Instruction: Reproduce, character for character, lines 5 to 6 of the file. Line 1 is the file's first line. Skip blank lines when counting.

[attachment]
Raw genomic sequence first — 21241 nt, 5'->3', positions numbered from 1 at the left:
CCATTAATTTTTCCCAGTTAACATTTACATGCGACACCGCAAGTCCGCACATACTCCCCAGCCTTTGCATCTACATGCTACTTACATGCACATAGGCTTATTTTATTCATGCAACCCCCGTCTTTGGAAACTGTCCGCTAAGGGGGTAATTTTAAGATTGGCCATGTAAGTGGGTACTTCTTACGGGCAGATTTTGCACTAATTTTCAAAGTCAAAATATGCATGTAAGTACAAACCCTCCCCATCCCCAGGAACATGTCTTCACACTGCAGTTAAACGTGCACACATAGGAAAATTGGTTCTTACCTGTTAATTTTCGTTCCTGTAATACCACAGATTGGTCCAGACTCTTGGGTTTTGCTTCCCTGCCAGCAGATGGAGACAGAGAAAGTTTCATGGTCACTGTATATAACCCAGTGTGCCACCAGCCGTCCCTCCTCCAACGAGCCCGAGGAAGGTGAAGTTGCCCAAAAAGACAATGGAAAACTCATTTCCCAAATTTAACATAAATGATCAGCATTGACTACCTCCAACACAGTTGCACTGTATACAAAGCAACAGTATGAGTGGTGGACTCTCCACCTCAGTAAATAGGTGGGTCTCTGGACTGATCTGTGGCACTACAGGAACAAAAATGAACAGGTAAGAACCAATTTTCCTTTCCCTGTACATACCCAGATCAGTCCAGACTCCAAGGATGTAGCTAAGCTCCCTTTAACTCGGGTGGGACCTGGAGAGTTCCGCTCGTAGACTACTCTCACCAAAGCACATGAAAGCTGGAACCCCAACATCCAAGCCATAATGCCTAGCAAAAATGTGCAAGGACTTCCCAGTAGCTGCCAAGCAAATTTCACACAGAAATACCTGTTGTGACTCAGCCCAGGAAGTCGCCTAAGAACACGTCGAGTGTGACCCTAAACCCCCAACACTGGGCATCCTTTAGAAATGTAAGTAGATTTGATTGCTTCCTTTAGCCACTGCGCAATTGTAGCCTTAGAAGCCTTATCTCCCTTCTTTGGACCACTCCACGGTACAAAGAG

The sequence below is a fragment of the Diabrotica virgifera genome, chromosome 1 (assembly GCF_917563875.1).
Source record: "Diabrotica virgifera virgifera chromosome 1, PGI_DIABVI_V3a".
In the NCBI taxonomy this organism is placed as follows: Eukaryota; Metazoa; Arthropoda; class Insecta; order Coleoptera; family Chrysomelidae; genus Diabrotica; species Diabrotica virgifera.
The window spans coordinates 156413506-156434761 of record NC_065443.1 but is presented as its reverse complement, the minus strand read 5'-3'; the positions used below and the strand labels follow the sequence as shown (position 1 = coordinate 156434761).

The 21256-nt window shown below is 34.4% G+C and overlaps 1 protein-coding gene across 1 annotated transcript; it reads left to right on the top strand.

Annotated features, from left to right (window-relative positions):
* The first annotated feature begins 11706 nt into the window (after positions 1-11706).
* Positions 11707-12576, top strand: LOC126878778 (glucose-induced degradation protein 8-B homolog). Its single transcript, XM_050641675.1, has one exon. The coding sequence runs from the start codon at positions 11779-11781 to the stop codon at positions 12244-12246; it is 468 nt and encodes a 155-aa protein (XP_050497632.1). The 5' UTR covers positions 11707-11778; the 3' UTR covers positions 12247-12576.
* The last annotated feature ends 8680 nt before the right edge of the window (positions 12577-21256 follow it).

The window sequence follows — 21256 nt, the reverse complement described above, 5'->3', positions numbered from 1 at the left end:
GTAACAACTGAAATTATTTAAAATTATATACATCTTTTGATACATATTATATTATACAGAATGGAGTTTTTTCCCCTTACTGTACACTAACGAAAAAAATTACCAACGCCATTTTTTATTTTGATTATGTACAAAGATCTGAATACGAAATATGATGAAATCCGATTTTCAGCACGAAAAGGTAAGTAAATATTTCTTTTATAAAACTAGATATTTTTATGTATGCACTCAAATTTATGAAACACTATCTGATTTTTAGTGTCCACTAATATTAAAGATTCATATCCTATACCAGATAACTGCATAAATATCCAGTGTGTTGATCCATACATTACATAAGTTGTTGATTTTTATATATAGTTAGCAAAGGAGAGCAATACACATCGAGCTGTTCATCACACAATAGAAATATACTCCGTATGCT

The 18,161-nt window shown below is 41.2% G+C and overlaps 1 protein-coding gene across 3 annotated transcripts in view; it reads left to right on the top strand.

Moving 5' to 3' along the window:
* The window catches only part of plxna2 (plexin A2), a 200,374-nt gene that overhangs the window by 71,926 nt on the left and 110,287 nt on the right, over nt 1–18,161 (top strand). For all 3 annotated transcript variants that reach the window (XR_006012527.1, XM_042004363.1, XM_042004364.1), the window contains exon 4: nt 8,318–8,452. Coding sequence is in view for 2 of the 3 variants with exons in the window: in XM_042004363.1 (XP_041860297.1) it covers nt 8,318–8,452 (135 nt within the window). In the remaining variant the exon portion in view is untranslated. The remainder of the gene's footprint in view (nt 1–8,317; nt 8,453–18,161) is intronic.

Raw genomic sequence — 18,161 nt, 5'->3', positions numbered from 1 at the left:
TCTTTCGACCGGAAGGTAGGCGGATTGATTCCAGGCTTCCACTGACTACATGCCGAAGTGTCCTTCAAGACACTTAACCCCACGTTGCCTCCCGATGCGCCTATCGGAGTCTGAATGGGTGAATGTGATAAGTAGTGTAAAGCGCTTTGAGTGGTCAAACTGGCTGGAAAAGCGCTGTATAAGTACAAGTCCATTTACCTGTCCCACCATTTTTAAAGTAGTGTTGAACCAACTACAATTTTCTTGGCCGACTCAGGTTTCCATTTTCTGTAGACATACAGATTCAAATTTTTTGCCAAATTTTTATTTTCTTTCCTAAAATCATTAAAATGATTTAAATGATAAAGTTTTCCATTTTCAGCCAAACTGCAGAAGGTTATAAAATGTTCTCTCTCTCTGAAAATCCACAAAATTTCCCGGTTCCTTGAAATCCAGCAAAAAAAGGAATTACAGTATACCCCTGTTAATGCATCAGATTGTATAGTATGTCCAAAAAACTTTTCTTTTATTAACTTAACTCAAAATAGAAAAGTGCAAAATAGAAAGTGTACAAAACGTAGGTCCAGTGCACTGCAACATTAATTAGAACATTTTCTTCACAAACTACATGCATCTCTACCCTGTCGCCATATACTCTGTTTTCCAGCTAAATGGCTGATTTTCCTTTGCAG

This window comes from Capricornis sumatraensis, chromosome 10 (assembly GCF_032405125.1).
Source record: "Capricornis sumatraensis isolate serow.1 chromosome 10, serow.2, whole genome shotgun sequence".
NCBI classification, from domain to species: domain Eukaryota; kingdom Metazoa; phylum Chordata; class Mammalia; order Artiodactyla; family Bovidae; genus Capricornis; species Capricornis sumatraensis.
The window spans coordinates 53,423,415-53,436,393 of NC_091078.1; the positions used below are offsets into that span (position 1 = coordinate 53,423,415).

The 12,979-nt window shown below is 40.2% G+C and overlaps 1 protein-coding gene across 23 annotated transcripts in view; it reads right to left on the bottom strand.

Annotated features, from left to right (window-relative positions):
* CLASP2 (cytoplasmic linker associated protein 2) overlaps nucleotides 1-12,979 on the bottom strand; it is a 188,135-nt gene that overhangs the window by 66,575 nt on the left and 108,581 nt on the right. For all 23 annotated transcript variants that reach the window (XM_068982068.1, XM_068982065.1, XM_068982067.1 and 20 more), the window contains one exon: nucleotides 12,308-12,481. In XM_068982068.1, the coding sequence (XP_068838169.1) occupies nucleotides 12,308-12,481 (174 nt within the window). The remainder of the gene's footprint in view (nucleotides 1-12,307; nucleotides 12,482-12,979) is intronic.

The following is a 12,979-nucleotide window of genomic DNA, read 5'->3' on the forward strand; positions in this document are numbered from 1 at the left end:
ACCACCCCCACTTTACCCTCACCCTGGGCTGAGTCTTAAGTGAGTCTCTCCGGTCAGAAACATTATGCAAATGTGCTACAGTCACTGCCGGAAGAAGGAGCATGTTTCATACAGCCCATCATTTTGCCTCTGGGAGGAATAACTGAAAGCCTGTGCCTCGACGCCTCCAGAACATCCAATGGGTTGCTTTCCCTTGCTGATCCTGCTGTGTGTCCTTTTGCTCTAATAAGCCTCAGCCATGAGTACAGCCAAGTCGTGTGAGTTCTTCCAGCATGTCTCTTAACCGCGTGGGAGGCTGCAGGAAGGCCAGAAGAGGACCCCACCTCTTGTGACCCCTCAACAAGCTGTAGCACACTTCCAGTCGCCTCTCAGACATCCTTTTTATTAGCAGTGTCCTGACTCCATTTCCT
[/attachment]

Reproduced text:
In the NCBI taxonomy this organism is placed as follows: Eukaryota; Metazoa; Arthropoda; class Insecta; order Coleoptera; family Chrysomelidae; genus Diabrotica; species Diabrotica virgifera.
The window spans coordinates 156413506-156434761 of record NC_065443.1 but is presented as its reverse complement, the minus strand read 5'-3'; the positions used below and the strand labels follow the sequence as shown (position 1 = coordinate 156434761).